- Johnson admitted to hospital for tests
- Johnson tested positive for coronavirus last month
- Downing Street says the move is "precautionary step"
- Johnson remains in charge of the UK government (Adds details)
LONDON - British Prime Minister Boris Johnson was admitted to hospital for tests on Sunday after suffering persistent coronavirus symptoms 10 days after testing positive for the virus, though Downing Street said he remained in charge of the government.
Johnson, who was isolating in Downing Street after testing positive last month, still had a high temperature and so his doctors felt he should go to hospital for tests in what the government said was a "precautionary step".
"On the advice of his doctor, the prime minister has tonight been admitted to hospital for tests," his Downing Street office said in a statement. Johnson is expected to stay overnight.
"This is a precautionary step, as the prime minister continues to have persistent symptoms of coronavirus ten days after testing positive for the virus," the statement added.
News of his hospitalization came only after an hour after Queen Elizabeth delivered a rallying call to the British public saying they would overcome the coronavirus outbreak if they stayed resolute.
Johnson, 55, on March 27 became the first leader of a major power to announce that he had tested positive. He went into isolation at an apartment in Downing Street and said on Friday he was staying there as he still had a high temperature.
Downing Street underscored that this was not an emergency admission and that Johnson remains in charge of the government. Foreign Secretary Dominic Raab will chair the government's emergency COVID-19 meeting on Monday, a source said.
With only an unwieldy collection of sometimes ancient and contradictory precedents to go by, there is no simple, formally-enshrined "Plan B" or succession scenario if the prime minister is incapacitated.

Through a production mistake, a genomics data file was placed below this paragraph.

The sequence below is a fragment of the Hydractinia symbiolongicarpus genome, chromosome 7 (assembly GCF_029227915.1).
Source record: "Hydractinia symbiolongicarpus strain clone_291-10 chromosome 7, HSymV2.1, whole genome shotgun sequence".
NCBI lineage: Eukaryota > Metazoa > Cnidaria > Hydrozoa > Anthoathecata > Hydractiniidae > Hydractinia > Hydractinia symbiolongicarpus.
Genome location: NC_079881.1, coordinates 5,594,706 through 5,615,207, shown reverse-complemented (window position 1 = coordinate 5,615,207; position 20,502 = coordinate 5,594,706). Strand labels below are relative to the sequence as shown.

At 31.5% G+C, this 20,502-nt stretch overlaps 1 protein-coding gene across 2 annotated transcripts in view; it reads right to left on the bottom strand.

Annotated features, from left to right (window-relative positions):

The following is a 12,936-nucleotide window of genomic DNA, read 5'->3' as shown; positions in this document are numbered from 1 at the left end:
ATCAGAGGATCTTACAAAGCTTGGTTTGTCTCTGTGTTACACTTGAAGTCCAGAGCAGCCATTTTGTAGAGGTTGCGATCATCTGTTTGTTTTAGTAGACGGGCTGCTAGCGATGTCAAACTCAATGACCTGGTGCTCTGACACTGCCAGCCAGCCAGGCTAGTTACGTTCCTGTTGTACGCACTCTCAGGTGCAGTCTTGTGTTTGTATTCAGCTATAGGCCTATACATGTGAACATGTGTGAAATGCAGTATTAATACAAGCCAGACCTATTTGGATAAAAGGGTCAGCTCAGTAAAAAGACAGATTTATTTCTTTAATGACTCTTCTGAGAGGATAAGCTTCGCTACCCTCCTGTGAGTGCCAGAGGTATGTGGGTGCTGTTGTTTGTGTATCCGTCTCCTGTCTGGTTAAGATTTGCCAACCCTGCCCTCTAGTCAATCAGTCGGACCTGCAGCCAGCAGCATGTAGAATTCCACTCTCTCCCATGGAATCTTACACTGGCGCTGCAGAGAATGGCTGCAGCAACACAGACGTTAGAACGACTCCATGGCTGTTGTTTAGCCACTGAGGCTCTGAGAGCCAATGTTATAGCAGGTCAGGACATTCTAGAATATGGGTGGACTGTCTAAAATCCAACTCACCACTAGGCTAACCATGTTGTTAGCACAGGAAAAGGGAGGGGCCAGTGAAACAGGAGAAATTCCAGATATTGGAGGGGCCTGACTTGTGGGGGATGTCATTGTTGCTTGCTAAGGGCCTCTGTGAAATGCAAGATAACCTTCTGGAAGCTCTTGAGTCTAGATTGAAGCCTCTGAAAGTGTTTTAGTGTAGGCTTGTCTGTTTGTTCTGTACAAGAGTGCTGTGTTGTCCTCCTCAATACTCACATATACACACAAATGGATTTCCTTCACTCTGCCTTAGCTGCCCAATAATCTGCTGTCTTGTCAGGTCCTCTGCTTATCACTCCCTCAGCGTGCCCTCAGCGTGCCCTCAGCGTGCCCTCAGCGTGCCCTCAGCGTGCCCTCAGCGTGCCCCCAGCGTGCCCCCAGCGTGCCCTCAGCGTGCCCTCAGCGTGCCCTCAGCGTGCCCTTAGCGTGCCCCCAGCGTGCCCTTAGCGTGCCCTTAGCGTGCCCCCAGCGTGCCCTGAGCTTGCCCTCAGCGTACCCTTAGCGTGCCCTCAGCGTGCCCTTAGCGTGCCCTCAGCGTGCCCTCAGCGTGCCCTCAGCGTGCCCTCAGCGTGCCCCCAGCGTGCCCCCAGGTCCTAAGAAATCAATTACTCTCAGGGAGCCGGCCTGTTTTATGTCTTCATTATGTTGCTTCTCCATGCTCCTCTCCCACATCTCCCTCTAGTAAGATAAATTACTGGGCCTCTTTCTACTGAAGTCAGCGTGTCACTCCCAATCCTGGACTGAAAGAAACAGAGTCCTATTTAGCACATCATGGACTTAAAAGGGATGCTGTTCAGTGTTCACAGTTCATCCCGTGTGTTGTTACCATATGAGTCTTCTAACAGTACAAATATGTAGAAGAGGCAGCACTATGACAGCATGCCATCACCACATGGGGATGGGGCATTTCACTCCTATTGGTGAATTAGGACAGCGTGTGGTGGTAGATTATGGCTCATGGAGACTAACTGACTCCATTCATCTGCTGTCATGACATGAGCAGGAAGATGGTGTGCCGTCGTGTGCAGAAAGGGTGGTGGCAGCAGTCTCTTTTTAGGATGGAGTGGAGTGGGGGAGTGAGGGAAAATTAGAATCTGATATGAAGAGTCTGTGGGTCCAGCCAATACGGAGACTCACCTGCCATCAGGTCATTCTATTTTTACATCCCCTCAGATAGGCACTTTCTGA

The pound briefly fell 0.4% vs the U.S. dollar to $1.2215 before trimming some losses to trade at $1.2230, down 0.3%.
Queen Elizabeth has been informed of Johnson's admission to hospital, Buckingham Palace said. It made no further comment.
"Wishing the prime minister well and a speedy recovery," Keir Starmer, the newly elected leader of the opposition Labour Party, said.
CORONAVIRUS IN THE UK
Johnson, the face of the 2016 Brexit campaign, won a resounding election victory in December before leading the United Kingdom out of the European Union on Jan. 31.
But he has faced criticism in the United Kingdom for initially approving a much more modest response to the novel coronavirus outbreak than other major European leaders.
He then changed tack when scientific projections showed a quarter of a million people could die in the United Kingdom.
Johnson effectively shuttered the world's fifth-largest economy, advising people to stay at home and the elderly or infirm to isolate themselves for weeks.
But the virus penetrated the British government.
Johnson and his health minister tested positive last month and his chief medical adviser also self isolated. Johnson's pregnant 32-year-old fiancee, Carrie Symonds, also had symptoms but said on Saturday she was feeling better.
From an apartment above Number 11 Downing Street, and with food brought to his door, Johnson continued to lead the government's response and chaired meetings via video conference.
"Although I'm feeling better and I've done my seven days of isolation, alas I still have one of the symptoms, a minor symptom, I still have a temperature," a weary-looking Johnson, sitting in a chair with his shirt open at the neck, said in a Twitter video message on Friday.
He was taken to an unidentified hospital on Sunday evening.
Downing Street refused to say what tests Johnson was to have in hospital.
Experts said the most likely tests for a person of the prime minister's age with COVID-19 symptoms after 10 days would be to assess oxygen levels and an electrocardiogram check of his heart.
"Doctors will be monitoring important vital signs such as oxygen saturations," said Dr Rupert Beale, Group Leader, Cell Biology of Infection Laboratory at the Francis Crick Institute.
"They will also check blood tests to see what the immune response to the virus looks like, and to assess liver and kidney function."
Other tests could include a CT scan of the chest to get an accurate picture of the lungs.
"The prime minister thanks NHS staff for all of their incredible hard work and urges the public to continue to follow the government's advice to stay at home, protect the NHS and save lives," Downing Street said.
The United Kingdom's death toll from the coronavirus rose by 621 to 4,934 at 1600 GMT on April 4, the health ministry said on Sunday. As of 0800 GMT, a total of 195,524 people had been tested of which 47,806 tested positive. (Additional reporting by Kate Holton, Kate Kelland, Elizabeth Piper, Alistair Smout, Paul Sandle and Sujata Rao; Editing by Diane Craft)